An intervention is a set of actions and practical strategies that aims to bring about positive changes in individuals, communities, organizations, or systems in a way that produces identifiable and measurable outcomes.
Intervention research is the use of scientific methods to produce knowledge about policy and program interventions that operate within or outside of the health sector and have the potential to impact health at the population level. The intervention research approach focuses on building knowledge on how the intervention process brings about change and the context in which the intervention worked best and for which populations.
Multi-sectoral relates to the coordination of efforts among a range of government organizations and/or non-government organizations from various segments of society, including communities, academia, the charitable and not-for profit organizations, and the private for-profit companies. In the context of domestic violence and child abuse, engaging multiple sectors can also mean including those that address health and/or social issues from differing and/or complementary perspectives (e.g., justice system, education system, family services, recreation). By engaging multiple sectors of society, collaborators can leverage knowledge, expertise, reach, and resources, in working toward the shared goal of producing better health outcomes for Canadians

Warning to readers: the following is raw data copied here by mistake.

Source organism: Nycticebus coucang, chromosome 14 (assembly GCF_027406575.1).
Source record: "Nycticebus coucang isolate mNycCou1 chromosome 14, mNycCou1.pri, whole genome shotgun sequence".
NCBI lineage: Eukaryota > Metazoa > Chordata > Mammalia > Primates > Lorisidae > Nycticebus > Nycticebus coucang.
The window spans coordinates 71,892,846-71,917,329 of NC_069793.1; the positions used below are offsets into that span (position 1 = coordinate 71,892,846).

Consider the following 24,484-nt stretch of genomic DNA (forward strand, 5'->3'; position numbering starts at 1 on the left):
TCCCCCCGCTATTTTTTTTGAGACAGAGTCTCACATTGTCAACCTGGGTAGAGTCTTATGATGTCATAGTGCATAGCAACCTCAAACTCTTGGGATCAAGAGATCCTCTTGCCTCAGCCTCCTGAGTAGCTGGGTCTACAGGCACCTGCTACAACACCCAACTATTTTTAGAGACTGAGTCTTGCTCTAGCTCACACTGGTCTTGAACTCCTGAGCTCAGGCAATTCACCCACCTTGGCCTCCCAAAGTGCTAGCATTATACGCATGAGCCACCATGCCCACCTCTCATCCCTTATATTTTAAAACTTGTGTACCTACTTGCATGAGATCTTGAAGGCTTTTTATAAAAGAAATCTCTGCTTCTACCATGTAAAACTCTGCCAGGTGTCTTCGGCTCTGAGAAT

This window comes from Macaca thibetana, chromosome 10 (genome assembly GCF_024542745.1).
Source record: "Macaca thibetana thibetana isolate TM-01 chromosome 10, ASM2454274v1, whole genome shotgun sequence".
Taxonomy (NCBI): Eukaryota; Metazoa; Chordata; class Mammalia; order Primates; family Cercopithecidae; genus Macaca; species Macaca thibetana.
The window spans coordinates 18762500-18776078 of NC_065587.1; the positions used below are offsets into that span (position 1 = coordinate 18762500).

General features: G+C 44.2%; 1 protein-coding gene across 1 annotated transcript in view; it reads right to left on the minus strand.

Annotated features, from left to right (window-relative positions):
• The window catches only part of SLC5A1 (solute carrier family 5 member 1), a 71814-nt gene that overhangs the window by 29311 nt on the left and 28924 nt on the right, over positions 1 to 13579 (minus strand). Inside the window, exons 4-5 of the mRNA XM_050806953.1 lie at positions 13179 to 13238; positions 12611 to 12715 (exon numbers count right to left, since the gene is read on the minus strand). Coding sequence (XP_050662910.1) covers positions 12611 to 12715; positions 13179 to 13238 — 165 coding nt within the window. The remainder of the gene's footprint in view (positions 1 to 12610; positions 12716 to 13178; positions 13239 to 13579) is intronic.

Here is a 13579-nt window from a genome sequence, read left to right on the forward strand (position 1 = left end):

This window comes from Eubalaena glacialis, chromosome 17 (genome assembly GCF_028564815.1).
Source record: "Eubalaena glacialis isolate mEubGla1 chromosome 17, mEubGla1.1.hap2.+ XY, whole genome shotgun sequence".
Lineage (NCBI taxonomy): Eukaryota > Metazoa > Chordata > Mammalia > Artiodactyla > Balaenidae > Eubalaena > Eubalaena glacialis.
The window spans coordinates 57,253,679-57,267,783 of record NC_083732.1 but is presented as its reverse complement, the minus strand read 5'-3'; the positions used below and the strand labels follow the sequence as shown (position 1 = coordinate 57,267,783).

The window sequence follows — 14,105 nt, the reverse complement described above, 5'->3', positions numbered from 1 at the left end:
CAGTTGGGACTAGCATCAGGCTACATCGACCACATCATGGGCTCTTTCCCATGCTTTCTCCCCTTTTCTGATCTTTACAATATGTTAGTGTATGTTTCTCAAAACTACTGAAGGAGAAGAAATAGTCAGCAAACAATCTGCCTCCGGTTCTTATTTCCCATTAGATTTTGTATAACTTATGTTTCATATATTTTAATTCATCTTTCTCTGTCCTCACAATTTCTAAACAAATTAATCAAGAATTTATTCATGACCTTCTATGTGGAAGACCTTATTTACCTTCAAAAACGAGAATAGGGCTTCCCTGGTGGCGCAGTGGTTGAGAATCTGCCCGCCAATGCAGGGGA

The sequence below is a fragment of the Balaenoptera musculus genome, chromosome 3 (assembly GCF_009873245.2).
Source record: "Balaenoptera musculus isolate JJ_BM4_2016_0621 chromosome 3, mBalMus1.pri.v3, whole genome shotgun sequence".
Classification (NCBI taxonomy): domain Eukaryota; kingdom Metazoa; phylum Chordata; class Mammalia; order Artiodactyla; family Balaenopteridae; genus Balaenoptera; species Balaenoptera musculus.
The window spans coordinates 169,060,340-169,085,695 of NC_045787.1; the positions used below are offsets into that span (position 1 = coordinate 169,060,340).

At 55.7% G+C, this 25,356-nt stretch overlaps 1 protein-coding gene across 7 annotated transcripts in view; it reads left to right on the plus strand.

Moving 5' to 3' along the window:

Resilience is a dynamic process in which a range of factors interact to enable an individual to develop, maintain, or regain mental health, despite exposure to adversity such as domestic violence and child abuse.
Trauma-informed practice is an approach to the provision of programs and services that is client-centred and built on knowledge about the impact of violence and trauma on people’s lives and health. It requires professionals to integrate this knowledge into all aspects of practice and programming in ways that facilitate clients’ control over their experience and foster safety, respect, and empowerment.
Harmful practices are specific forms of family violence such as female genital mutilation, "honour"-based violence, and early, forced, or polygamous marriage. These harmful practices can have negative physical and mental health impacts, including depression, anxiety, and (in the case of female genital mutilation) chronic pain, infection, and difficulty in childbirth.